Copyright Maximalists And Lobbyists Insist 'Criminal Elements' Are A Part Of The Copyright Reform Effort [Updated]
from the tinfoil-hat-time dept
A permanently paywalled article alerted me to some of the claims made on one panel, that I've since confirmed from an attendee at the conference -- with the specifically nutty claim coming from the Copyright Alliance's Sandra Aistars, insisting that efforts for copyright reform are really coming "from criminal elements" and that no one in "any sort of innovative sector" is actually on board with the copyright reform they espouse. Oh really, now? Apparently all the other panelists quickly agreed with this assertion, that it's coming from that "criminal element" which Aistars explained was really "cyberlockers and entities like that." (See update below for clarification and transcript).
Now, that's interesting. Beyond the broad "entities like that" phrase, which could mean just about anything, I've been fairly active with folks in various copyright reform circles for over a decade, and I can't recall a single situation in which anyone associated with a cyberlocker was even remotely involved in such efforts. To be fair, there was a brief period where Rapidshare hired a few lobbyists, but they weren't involved in any of the major copyright campaigns. But that's about it as far as I can recall, and last I heard, Rapidshare gave up on its DC lobbying efforts. Instead, out here in the real copyright reform world, there appear to be lots of actually innovative companies, along with venture capitalists, academics, digital activists and the public interested in the efforts. To brush off all of that as really coming "from criminal elements" is so delusional as to raise serious questions about the entire Copyright Alliance effort.
It also demonstrates just how ridiculous these debates have become. When copyright maximalists are flat out smearing copyright reformers by insisting that they're all just part of a "criminal" effort, it makes real discussion nearly impossible. Of course, perhaps that's the goal.
Update: After this blog post came out, George Mason University finally uploaded video of the panel (wonder what took so long?) and Terry Hart, who works for Sandra Aistars, provided us with a transcript of what she said, which substantially confirms everything in the post (despite some in the comments suggesting we made this all up), with one exception, which we'll explain in a moment. Here's the transcript:
Mark’s question:From this it's clear that she did not say that the "criminal element" was leading the copyright reform effort, but that it was a significant element that was "different" than in the past and somehow overwhelming the debate between "legitimate" industries. Given the clear implication of the statement, it's completely reasonable that two separate sources -- one a reporter and another a well-respected lawyer -- who were our sources for the original story, received the clear implication that Aistars was suggesting "the criminal element" is driving the copyright reform effort, rather than just a major "element" in that effort. Whether you think this direct distinction matters may depend on where you sit in this debate, but we apologize for repeating the allegation that Aistars that "the criminal element" was "leading" the process rather than such a significant "element" of the process that it deserved mention (something she's totally wrong on, but that's a different issue).
It seems like the ground is shifting in recent years regarding the perception of the value of intellectual property protection. From rhetoric vilifying “big copyright” to claims about so-called “patent trolls,” the climate for those who own and assert intellectual property has become less friendly in Washington. Why has this happened, and what can be done to fix it?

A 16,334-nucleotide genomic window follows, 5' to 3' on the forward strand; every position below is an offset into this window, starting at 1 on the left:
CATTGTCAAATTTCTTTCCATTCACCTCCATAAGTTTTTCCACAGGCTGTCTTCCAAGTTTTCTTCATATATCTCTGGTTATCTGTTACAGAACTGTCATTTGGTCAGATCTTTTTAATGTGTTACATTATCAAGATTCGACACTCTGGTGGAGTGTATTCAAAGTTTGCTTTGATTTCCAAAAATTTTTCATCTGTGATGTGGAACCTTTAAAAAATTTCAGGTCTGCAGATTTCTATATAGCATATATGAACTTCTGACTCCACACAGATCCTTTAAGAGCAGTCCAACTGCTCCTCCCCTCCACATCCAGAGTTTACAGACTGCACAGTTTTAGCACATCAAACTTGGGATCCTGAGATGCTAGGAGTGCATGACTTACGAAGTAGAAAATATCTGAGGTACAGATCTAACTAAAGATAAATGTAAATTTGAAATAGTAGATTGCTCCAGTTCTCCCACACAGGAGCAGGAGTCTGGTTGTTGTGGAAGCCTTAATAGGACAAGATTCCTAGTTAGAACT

“. . .
The one thing that I think has truly changed and is something that we should all be worried about is that, different from 40 years ago, where I think the debates were occurring really between legitimate businesses on both sides (disruptive forces seeking to move aside, maybe move forward, in different ways than the existing industries had been moving forward), I think now there is an additional element to some of these arguments that we’re hearing against intellectual property protection.
And an element that goes a little bit further than what we’ve heard before and almost seeks the entire elimination of intellectual property protection, and that element I think is coming in its most aggressive form not from any sort of innovative sector in any business, but is coming more from the, I’ll call them “criminal elements,” cyberlockers, entities like that who support and benefit from cyberlockers, and they are not interested intellectual property in any way, and I think those of us who rely on intellectual property in our business lives are just collateral damage.
What these entities are interested in is to use our works as a lure to get eyeballs to their sites, and they’re not interested in what they’re using as a lure, they’re interested in what data they’ll be able to gather on one end (and that’s the least nefarious issue). More troubling are the sort of privacy violations, the fraud, the malware, the other scams that are perpetrated by these sites, and so I think that’s the issue we need to worry about fixing, if we’re worrying about fixing anything.”
Either way, now that we have the full transcript, we can see exactly what Aistars really said, which I'm glad, because it still demonstrates how Aistars and the Copyright Alliance views this debate. I stand by the assertion that this claim is simply wrong, and as far as I can tell, there is no "criminal element" anywhere in this process at all and its simply smearing for Aistars to have suggested otherwise, even if her initial claim wasn't quite as broad as the initial report.